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EDITIONS
 Thursday, 2 January, 2003, 15:11 GMT
Ill wind for Antarctic adventure
Ski-buggy on trial in Switzerland
A lack of wind left the men stranded
An expedition by two men to cross the Antarctic using kite-powered ski-buggies has failed.

Brian Cunningham, from Bolton, Greater Manchester, Bolton, and Jamie Young, who is from the Republic of Ireland, were planning to complete a 650-mile (1,000-km) journey in a week to 10 days.

But the lack of wind left the pair stranded at the South Pole.

Mr Cunningham, who was speaking from the South Pole on Thursday, said it was hugely disappointing.

Jamie and Bryan (right)
Both men are in their 50s

"All the statistics that we had looked at for the winds indicated that we would have strong enough winds to move us and regular and reliable winds as well," he said.

"When we got here we found it has been an unusually calm year and so we have been waiting patiently for the wind and not getting it.

"We are very disappointed indeed to have let down our sponsors, our families, and all the people who have supported us to get us this far."

The men were attempting to cross the remote snowy landscapes in the kite-powered ski-buggies, designed by Formula One racing engineer, Kieron Bradley, and capable of speeds in excess of 50 mph (80 kilometres per hour).

With conventional sledges, it would take six times as long.

The low-slung buggies weigh just 75 pounds (34 kilograms), and run on specially adapted skis.

ICE KITE FACTS
Speed: 50mph-plus

Weight: 75 pounds

Power: Range of five kites of different sizes

Specially adapted skis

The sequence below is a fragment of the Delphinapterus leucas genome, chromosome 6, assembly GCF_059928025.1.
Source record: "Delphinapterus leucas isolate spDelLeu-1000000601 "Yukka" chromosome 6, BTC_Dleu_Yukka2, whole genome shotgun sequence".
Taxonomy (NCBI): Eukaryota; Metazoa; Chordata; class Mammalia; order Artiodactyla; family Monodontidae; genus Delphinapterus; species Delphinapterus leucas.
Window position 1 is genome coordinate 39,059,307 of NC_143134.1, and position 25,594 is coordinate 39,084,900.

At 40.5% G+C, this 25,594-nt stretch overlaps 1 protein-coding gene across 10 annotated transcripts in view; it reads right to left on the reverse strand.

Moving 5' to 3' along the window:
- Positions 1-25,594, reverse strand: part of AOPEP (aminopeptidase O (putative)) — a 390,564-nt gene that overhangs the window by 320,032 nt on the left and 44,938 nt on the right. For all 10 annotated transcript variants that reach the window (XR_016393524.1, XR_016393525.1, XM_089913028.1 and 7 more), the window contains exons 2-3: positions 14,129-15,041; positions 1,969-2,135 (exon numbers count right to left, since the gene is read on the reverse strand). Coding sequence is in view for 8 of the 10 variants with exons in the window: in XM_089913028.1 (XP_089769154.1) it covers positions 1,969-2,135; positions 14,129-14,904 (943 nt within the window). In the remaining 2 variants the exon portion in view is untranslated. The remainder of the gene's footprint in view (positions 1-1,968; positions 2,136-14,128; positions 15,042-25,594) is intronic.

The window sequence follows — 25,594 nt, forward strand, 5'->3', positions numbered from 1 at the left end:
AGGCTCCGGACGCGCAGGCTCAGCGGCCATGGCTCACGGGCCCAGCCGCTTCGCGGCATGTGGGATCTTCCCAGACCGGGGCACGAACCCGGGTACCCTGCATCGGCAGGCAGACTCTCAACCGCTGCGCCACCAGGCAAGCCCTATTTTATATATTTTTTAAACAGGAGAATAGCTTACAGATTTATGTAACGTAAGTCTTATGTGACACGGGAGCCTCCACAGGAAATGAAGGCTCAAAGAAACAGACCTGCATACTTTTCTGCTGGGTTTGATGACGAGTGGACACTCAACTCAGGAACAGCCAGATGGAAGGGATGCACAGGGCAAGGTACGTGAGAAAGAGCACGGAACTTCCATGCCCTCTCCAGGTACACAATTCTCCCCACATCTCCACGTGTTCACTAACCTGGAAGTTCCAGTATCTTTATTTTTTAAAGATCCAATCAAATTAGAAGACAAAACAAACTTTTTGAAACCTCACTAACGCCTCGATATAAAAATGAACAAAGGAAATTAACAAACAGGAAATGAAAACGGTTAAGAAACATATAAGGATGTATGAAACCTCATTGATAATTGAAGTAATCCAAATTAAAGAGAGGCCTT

Driver 20 inches from ground

The men had five different kites ranging in size from two to 10 square metres, to cope with varying wind conditions.

Brian Cunningham, aged 59, began his adventuring career in 1967 by yachting to Iceland and back.

Also a mountaineer and ice climber, last year he completed a challenging dog-sledding expedition on Canada's Baffin Island in temperatures below -40C.

In 1981, he was the first to run Britain's 90-mile West Highland Way in less than 24 hours.

He is now a visiting professor at Manchester Business School.

Jamie Young, aged 50, has competed in a transatlantic single-handed yacht race, led a kayaking expedition to Guinea Bissau and paddled around Cape Horn.

In 1997, he was part of a team of Irishmen who re-enacted Sir Ernest Shackleton's famous 1915 trip in a seven-metre lifeboat from Elephant Island to South Georgia in the Southern Ocean.

  WATCH/LISTEN
  ON THIS STORY
  BBC NI's Shane Glynn:
"They had intended to travel 650 miles"

Click here to go to Manchester
BBC science correspondent Christine McGourty reports from Antarctica


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See also:

16 Dec 02 | England
21 Nov 02 | England
26 Sep 02 | Science/Nature
21 Oct 02 | England
14 Oct 02 | Scotland
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